It is under debate whether healthcare costs related to death and in life years gained (LysG) due to life saving interventions should be included in economic evaluations. We estimated the impact of including these costs on cost-effectiveness of cancer screening. We obtained health insurance, home care, nursing homes, and mortality data for 2.1 million inhabitants in the Netherlands in 1998-1999. Costs related to death were approximated by the healthcare costs in the last year of life (LastYL), by cause and age of death. Costs in LYsG were estimated by calculating the healthcare costs in any life year. We calculated the change in cost-effectiveness ratios (CERs) if unrelated healthcare costs in the LastYL or in LYsG would be included. Costs in the LastYL were on average 33% higher for persons dying from cancer than from any cause. Including costs in LysG increased the CER by \\[euro]4040 in women, and by \\[euro]4100 in men. Of these, \\[euro]660 in women, and \\[euro]890 in men, were costs in the LastYL. Including unrelated healthcare costs in the LastYL or in LYsG will change the comparative cost-effectiveness of healthcare programmes. The CERs of cancer screening programmes will clearly increase, with approximately \\[euro]4000. However, because of the favourable CER's, including unrelated healthcare costs will in general have limited policy implications.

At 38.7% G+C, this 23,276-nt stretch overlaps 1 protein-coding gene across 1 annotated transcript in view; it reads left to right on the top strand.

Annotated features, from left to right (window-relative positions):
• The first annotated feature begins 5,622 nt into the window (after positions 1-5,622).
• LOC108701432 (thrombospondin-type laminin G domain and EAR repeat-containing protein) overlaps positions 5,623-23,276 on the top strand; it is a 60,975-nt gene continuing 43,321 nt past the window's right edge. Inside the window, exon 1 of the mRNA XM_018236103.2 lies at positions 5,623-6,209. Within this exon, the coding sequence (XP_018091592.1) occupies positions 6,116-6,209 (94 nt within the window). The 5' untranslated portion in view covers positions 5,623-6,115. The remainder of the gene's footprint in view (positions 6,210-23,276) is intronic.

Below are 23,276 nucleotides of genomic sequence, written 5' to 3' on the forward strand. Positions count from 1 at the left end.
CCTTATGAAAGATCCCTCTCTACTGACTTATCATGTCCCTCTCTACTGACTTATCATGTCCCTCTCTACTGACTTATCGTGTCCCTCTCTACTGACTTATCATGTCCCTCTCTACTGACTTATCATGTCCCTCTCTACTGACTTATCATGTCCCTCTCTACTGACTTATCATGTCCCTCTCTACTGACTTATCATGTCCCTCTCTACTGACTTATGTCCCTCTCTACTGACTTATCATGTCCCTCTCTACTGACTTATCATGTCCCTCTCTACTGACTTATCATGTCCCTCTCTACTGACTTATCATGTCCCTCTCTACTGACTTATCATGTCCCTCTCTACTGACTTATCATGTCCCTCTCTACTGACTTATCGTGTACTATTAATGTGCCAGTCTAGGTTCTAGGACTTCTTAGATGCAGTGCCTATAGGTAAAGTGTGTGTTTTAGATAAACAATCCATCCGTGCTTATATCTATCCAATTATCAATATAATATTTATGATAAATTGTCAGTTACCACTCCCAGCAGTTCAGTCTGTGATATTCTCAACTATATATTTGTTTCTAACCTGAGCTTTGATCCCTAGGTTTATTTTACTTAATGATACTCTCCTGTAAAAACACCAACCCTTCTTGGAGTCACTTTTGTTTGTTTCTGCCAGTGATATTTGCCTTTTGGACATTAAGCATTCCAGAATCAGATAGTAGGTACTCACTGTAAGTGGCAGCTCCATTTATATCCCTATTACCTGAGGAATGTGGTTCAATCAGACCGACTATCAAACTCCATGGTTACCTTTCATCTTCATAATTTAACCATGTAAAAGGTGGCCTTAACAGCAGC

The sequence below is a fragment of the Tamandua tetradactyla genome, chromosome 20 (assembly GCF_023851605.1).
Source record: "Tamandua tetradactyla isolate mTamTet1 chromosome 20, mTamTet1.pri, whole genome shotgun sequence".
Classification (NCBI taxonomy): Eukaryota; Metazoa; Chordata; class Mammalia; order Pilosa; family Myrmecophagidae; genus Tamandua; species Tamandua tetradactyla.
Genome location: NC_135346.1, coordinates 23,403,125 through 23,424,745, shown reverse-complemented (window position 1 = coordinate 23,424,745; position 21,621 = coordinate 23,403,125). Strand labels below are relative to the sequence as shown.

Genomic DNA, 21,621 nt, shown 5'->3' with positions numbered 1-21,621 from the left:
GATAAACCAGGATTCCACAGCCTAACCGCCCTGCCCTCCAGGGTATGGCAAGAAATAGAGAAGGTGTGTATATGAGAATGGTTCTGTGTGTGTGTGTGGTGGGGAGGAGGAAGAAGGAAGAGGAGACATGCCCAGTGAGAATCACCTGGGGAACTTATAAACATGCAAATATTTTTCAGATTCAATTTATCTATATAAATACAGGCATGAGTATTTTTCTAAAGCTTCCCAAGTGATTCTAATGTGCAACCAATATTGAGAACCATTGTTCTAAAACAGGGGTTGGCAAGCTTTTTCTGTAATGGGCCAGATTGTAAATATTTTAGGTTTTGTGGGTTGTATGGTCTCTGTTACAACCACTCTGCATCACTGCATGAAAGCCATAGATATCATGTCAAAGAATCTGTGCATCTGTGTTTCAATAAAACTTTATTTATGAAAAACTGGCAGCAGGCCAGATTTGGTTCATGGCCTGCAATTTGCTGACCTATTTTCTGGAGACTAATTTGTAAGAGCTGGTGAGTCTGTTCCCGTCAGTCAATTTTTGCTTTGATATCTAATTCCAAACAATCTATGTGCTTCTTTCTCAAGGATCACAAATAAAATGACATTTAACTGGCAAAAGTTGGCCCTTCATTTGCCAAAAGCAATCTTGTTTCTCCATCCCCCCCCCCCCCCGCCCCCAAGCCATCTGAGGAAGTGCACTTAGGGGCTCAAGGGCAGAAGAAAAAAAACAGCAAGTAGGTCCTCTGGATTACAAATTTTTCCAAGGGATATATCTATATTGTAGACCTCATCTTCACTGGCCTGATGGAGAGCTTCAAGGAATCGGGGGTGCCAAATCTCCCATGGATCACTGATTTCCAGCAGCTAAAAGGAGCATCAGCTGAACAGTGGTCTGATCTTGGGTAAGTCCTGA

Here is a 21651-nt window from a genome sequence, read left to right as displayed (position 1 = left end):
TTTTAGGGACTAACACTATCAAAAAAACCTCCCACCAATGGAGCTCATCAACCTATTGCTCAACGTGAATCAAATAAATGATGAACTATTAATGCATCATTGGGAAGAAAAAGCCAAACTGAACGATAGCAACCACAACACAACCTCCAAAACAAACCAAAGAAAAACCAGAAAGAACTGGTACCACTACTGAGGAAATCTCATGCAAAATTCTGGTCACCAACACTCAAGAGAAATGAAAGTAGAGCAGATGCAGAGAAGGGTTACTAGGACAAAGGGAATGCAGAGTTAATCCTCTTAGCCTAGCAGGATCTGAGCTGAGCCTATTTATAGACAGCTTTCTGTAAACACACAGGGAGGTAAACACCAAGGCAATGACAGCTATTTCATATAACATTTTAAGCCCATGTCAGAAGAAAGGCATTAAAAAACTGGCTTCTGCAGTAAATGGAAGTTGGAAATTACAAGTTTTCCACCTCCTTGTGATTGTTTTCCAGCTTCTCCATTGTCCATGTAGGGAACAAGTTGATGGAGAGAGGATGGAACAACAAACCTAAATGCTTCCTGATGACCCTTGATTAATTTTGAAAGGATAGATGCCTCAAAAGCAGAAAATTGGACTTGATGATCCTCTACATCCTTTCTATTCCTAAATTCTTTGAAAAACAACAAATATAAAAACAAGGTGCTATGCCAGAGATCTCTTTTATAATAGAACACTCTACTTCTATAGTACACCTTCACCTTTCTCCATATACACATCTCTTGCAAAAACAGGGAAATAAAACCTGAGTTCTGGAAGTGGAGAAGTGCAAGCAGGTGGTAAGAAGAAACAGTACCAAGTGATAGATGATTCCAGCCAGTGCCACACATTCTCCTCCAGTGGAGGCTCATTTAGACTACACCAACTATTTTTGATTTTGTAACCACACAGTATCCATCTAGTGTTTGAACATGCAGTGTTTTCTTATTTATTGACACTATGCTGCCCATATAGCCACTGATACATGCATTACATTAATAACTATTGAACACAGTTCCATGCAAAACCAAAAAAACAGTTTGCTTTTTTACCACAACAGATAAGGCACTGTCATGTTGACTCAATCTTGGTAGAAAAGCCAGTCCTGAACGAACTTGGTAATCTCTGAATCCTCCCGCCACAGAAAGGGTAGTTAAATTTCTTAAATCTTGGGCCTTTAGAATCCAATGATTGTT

Additional Metadata
Keywords *Cost of Illness, Adolescent, Adult, Aged, Aged, 80 and over, Aging/*physiology, Child, Confidence Intervals, Cost-Benefit Analysis, Cost-effectiveness, Economic evaluation, Female, Humans, Male, Mass Screening/*economics, Middle Aged, Models, Economic, Neoplasms/*economics/epidemiology/mortality/prevention & control, Netherlands, Screening
Persistent URL,
Journal British Journal of Cancer
de Kok de, I.M.C.M, Polder, J.J, Habbema, J.D.F, Berkers, L.M, Meerding, W.J, Rebolj, M, & van Ballegooijen, M. (2009). The impact of healthcare costs in the last year of life and in all life years gained on the cost-effectiveness of cancer screening. British Journal of Cancer, 100(8), 1240–1244. doi:10.1038/sj.bjc.6605018